An application for a temporary order under this paragraph (6) shall contain:
(i) a specification of the standard or portion thereof from which the employer seeks a variance,
(ii) a representation by the employer, supported by representations from qualified persons having firsthand knowledge of the facts represented, that he is unable to comply with the standard or portion thereof and a detailed statement of the reasons therefor,
(iii) a statement of the steps he has taken and will take (with specific dates) to protect employees against the hazard covered by the standard,
(iv) a statement of when he expects to be able to comply with the standard and what steps he has taken and what steps he will take (with dates specified) to come into compliance with the standard, and
(v) a certification that he has informed his employees of the application by giving a copy thereof to their authorized representative, posting a statement giving a summary of the application and specifying where a copy may be examined at the place or places where notices to employees are normally posted, and by other appropriate means.
A description of how employees have been informed shall be contained in the certification. The information to employees shall also inform them of their right to petition the Secretary for a hearing.
(C) The Secretary is authorized to grant a variance from any standard or portion thereof whenever he determines, or the Secretary of Health and Human Services certifies, that such variance is necessary to permit an employer to participate in an experiment approved by him or the Secretary of Health and Human Services designed to demonstrate or validate new and improved techniques to safeguard the health or safety of workers.
(7) Any standard promulgated under this subsection shall prescribe the use of labels or other appropriate forms of warning as are necessary to insure that employees are apprised of all hazards to which they are exposed, relevant symptoms and appropriate emergency treatment, and proper conditions and precautions of safe use or exposure. Where appropriate, such standard shall also prescribe suitable protective equipment and control or technological procedures to be used in connection with such hazards and shall provide for monitoring or measuring employee exposure at such locations and intervals, and in such manner as may be necessary for the protection of employees. In addition, where appropriate, any such standard shall prescribe the type and frequency of medical examinations or other tests which shall be made available, by the employer or at his cost, to employees exposed to such hazards in order to most effectively determine whether the health of such employees is adversely affected by such exposure. In the event such medical examinations are in the nature of research, as determined by the Secretary of Health and Human Services, such examinations may be furnished at the expense of the Secretary of Health and Human Services. The results of such examinations or tests shall be furnished only to the Secretary or the Secretary of Health and Human Services, and, at the request of the employee, to his physician. The Secretary, in consultation with the Secretary of Health and Human Services, may by rule promulgated pursuant to section 553 of title 5, make appropriate modifications in the foregoing requirements relating to the use of labels or other forms of warning, monitoring or measuring, and medical examinations, as may be warranted by experience, information, or medical or technological developments acquired subsequent to the promulgation of the relevant standard.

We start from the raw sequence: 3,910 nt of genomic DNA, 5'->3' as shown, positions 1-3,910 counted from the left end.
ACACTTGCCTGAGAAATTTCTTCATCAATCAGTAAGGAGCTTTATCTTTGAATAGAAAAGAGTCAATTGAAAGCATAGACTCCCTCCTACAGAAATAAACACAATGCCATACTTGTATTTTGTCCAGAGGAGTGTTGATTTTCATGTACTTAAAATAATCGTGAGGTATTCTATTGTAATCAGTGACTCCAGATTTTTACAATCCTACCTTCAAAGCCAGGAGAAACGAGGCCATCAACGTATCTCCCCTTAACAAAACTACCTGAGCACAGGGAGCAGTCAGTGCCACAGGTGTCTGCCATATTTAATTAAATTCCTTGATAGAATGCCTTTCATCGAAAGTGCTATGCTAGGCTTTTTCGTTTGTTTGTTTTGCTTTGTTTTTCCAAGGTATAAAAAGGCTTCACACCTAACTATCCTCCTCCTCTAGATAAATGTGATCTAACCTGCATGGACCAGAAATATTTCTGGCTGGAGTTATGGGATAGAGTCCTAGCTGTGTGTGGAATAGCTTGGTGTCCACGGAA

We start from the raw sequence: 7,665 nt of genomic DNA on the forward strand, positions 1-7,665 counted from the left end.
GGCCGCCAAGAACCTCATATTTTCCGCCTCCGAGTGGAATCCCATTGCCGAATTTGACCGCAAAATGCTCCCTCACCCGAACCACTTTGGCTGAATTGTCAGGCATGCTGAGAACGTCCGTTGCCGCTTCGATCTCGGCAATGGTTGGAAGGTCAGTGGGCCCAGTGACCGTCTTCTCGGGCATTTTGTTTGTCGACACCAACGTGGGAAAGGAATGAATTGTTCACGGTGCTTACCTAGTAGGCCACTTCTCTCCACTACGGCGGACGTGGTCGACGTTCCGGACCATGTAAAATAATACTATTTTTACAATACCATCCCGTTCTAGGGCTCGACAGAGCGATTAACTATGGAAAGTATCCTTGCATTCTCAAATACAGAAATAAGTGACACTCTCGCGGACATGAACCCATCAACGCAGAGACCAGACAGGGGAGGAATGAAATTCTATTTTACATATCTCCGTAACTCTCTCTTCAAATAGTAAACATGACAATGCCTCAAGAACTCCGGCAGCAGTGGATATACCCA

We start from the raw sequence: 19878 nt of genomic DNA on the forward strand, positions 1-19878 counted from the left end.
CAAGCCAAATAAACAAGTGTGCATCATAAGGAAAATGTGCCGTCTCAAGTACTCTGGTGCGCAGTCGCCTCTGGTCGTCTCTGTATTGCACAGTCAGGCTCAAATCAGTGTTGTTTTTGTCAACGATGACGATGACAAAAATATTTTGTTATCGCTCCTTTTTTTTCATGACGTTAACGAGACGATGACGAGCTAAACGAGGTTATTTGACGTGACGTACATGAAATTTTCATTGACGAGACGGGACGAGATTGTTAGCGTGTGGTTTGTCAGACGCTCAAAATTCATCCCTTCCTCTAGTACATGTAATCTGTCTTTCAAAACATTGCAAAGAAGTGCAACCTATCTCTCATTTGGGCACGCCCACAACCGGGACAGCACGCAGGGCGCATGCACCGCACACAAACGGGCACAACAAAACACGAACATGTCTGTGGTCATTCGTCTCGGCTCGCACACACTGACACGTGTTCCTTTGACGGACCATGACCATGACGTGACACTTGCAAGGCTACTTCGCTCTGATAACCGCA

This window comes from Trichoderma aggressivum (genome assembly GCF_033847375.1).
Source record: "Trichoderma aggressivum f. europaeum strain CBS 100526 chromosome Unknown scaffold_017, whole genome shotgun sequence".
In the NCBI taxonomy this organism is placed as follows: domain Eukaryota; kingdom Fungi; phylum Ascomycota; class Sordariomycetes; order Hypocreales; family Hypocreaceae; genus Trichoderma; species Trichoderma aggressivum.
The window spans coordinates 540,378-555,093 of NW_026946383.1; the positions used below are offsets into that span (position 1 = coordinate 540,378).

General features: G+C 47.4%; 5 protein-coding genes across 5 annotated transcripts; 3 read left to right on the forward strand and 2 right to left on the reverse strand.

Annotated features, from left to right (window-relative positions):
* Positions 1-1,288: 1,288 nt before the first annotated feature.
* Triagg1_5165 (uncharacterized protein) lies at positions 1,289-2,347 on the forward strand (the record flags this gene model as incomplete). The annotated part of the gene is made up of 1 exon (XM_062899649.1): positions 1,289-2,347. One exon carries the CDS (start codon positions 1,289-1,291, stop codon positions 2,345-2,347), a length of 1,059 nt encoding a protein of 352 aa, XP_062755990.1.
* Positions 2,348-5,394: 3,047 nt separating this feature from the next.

(8) Whenever a rule promulgated by the Secretary differs substantially from an existing national consensus standard, the Secretary shall, at the same time, publish in the Federal Register a statement of the reasons why the rule as adopted will better effectuate the purposes of this chapter than the national consensus standard.
Emergency temporary standards
(1) The Secretary shall provide, without regard to the requirements of chapter 5 of title 5, for an emergency temporary standard to take immediate effect upon publication in the Federal Register if he determines (A) that employees are exposed to grave danger from exposure to substances or agents determined to be toxic or physically harmful or from new hazards, and (B) that such emergency standard is necessary to protect employees from such danger.
(2) Such standard shall be effective until superseded by a standard promulgated in accordance with the procedures prescribed in paragraph (3) of this subsection.
(3) Upon publication of such standard in the Federal Register the Secretary shall commence a proceeding in accordance with subsection (b), and the standard as published shall also serve as a proposed rule for the proceeding. The Secretary shall promulgate a standard under this paragraph no later than six months after publication of the emergency standard as provided in paragraph (2) of this subsection.